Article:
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  • Will Hinton

Franklin Times Editorial: Thoughts on Our Monument

“There comes a time when one must take a position that is neither safe, nor popular, but he must take it because conscious tells him it is right.”

- Rev. Dr. Martin Luther King, Jr.


I have the honor of having served on the Faculty at Louisburg College, and have been a member of St. Paul’s Episcopal Church for the past 35 years. Please know that the thoughts I offer in this editorial are mine alone and do not reflect in any manner a collective statement from either of these institutions. They are solely mine, and serve only to build up the good works of my College, my Church, and my Community.


Although my professional life is that of an educator and an artist, I am able to offer a sermon several times a year at both my place of work at our Chapel Services, and at my place of worship. Such was the case last month when I gave a Sermon on the 22nd Chapter of Matthew, verses 1-14. This is the parable in which Jesus says, “Many are called, but few are chosen.” In my remarks, I share my family’s generational connection to Louisburg.


My Great-Great Grandfather was Confederate Captain Richard Fenner Yarborough. In 1864 he gave 3 ½ acres of his farmland north of town on the Warrenton Road to St. Paul’s Episcopal Church, to be used as a Cemetery. This Historic Oakwood Cemetery would then be deeded from our Church to the Town of Louisburg in 1932.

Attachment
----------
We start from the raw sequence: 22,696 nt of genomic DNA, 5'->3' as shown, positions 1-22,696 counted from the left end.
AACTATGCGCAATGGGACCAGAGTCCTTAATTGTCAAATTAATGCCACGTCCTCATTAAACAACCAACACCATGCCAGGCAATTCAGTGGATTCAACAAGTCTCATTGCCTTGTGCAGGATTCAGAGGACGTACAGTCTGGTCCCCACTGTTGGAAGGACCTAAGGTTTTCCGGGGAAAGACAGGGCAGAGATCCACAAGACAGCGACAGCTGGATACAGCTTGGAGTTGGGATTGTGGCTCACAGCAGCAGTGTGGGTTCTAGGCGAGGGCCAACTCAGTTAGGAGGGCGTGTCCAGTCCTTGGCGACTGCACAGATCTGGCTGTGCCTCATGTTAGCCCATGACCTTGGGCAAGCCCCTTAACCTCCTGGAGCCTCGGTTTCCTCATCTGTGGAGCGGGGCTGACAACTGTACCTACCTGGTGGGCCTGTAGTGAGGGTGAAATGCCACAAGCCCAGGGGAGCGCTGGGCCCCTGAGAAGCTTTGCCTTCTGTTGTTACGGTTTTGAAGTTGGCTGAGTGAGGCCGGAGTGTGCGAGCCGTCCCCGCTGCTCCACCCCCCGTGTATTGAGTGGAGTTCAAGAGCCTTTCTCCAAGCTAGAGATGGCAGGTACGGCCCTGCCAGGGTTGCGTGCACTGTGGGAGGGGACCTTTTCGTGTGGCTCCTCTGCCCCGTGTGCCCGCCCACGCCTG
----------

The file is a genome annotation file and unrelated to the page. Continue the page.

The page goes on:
In my sermon I asked those gathered to consider the possibility of the town’s moving our “To Our Confederate Dead” Monument from its current site on the top of College Hill in the middle of Main Street and the Louisburg College Campus, to the quiet and reflective environment of Oakwood Cemetery. This move would be accomplished without anger or resentment, but with a proper collective humility. For me, this is what a restorative and compassionate justice could look like.


This move of our Monument, which has been in its current location for 104 years, to Oakwood Cemetery would neither change nor erase history. It would simply enable the Monument to be seen in a place of solemn reflection, where actual Civil War Veterans are buried, and shift it away from the front and center of the everyday civic lives of all of our residents of Louisburg today in 2017. In its place I propose to move the flagpole and our American flag, which stands just 30 feet to the east, to be placed in the center of the heart of our small town.


If you would like to read my Sermon in its entirety, please e-mail me at whinton@louisburg.edu and I will send you a copy. I ask only for you to not rush to judgment, but consider that this may just be a possibility for all the members of our Town and County, brown and black and white, to join hands and face our future with pride and acceptance that, “Both in our living, and in our dying, we belong to God, we belong to God.”

Respectfully submitted,


Will Hinton

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